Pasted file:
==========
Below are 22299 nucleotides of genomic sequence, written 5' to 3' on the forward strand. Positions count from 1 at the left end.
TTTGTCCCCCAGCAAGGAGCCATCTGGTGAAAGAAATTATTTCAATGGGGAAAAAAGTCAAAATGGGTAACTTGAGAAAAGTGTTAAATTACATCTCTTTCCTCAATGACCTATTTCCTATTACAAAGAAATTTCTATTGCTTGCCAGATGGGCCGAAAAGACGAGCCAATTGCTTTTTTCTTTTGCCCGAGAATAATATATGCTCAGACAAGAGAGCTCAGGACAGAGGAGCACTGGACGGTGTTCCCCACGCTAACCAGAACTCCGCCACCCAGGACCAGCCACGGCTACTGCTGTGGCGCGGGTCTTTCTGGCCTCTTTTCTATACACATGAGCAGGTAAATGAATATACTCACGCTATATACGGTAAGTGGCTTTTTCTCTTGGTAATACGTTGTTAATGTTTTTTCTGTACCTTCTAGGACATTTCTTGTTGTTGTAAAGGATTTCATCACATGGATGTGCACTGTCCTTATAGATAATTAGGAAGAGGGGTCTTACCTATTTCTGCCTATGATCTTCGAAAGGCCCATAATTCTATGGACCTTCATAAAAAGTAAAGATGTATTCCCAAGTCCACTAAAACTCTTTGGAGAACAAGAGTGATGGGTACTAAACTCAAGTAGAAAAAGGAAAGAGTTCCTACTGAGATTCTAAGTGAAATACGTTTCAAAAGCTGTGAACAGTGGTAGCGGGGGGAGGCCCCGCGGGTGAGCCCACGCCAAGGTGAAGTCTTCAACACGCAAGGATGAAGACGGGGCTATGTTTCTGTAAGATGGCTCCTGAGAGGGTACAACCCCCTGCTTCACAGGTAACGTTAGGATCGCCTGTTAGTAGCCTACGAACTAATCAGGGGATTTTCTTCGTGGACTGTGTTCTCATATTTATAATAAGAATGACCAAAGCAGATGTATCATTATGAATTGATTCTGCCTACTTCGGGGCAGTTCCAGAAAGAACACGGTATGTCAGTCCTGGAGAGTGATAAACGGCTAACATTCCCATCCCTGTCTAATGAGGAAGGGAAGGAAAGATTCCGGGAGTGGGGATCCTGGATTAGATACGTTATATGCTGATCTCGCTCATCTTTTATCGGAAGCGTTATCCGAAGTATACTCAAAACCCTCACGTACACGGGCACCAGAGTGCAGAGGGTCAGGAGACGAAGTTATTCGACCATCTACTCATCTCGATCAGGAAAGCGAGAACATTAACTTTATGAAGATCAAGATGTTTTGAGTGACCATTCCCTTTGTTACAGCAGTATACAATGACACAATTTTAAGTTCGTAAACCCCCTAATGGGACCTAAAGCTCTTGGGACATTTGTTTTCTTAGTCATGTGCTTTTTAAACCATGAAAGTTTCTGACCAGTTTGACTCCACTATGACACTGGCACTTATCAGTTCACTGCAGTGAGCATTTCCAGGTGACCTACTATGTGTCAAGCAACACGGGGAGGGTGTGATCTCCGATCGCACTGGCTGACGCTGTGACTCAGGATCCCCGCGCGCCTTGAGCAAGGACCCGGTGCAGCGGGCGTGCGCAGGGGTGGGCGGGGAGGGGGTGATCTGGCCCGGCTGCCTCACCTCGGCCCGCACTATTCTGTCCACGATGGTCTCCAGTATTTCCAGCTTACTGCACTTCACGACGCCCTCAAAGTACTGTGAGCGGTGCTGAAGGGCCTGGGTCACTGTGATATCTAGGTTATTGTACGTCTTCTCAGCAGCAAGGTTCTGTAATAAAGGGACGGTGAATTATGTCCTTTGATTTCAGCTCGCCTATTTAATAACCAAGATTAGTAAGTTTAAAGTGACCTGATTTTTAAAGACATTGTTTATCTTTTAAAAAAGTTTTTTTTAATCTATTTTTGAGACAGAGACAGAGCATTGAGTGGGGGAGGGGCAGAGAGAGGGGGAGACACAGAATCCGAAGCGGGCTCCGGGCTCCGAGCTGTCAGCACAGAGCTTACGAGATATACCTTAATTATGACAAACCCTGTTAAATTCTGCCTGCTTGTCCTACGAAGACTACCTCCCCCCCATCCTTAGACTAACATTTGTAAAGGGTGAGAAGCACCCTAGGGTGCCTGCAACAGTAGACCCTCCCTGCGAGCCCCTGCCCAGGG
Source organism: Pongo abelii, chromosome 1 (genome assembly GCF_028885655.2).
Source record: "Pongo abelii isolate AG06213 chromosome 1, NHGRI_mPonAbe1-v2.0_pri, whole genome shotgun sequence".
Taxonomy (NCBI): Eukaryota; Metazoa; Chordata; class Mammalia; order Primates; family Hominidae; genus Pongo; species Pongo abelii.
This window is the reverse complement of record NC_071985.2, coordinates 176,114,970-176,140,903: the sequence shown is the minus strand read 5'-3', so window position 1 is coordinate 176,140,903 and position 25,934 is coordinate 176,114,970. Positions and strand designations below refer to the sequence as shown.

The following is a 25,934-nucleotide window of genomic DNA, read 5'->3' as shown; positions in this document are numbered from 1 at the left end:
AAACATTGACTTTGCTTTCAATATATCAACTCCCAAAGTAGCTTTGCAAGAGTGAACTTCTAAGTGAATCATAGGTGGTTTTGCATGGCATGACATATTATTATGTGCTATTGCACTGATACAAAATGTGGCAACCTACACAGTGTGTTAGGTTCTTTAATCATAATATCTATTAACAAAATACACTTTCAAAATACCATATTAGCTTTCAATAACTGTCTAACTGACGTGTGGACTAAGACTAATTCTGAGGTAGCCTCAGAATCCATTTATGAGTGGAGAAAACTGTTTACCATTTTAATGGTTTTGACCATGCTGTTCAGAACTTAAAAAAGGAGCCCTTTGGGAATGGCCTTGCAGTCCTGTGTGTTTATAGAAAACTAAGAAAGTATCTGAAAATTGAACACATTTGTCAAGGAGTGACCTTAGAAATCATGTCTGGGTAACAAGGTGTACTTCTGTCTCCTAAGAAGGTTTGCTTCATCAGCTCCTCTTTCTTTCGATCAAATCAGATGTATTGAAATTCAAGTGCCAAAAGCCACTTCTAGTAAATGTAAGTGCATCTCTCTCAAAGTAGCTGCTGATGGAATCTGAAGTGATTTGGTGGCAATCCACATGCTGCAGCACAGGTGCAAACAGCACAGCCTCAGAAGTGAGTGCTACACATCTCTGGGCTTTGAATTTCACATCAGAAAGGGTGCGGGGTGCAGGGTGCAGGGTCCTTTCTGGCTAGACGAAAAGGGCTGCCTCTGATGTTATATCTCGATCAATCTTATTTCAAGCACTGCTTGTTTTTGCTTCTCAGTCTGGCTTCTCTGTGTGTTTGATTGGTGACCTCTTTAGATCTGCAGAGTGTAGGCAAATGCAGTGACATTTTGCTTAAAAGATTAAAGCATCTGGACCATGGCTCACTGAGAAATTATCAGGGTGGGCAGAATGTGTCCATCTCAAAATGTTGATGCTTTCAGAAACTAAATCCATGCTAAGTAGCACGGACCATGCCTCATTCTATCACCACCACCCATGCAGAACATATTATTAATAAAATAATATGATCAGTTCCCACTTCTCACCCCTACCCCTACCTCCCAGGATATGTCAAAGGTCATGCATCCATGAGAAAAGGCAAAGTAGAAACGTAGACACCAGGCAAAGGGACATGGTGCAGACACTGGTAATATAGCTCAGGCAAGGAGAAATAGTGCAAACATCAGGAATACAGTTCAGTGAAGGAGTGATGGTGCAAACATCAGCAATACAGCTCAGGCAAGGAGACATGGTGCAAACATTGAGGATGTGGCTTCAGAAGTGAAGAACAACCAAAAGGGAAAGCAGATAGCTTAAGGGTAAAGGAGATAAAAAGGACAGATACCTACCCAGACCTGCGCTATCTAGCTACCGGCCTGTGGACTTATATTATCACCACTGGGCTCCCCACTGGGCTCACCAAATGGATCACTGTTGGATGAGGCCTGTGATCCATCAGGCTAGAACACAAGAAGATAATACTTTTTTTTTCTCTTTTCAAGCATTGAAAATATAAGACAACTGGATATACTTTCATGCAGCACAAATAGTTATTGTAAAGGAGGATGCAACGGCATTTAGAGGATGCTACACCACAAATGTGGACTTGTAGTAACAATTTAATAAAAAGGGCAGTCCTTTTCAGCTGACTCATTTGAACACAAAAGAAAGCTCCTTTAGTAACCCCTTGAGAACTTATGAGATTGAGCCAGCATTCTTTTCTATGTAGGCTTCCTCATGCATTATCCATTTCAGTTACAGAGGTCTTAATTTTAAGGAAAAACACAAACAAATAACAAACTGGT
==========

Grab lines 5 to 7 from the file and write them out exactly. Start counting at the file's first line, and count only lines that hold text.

Taxonomy (NCBI): Eukaryota; Metazoa; Chordata; class Mammalia; order Primates; family Hominidae; genus Pongo; species Pongo abelii.
This window is the reverse complement of record NC_071985.2, coordinates 176,114,970-176,140,903: the sequence shown is the minus strand read 5'-3', so window position 1 is coordinate 176,140,903 and position 25,934 is coordinate 176,114,970. Positions and strand designations below refer to the sequence as shown.

The following is a 25,934-nucleotide window of genomic DNA, read 5'->3' as shown; positions in this document are numbered from 1 at the left end: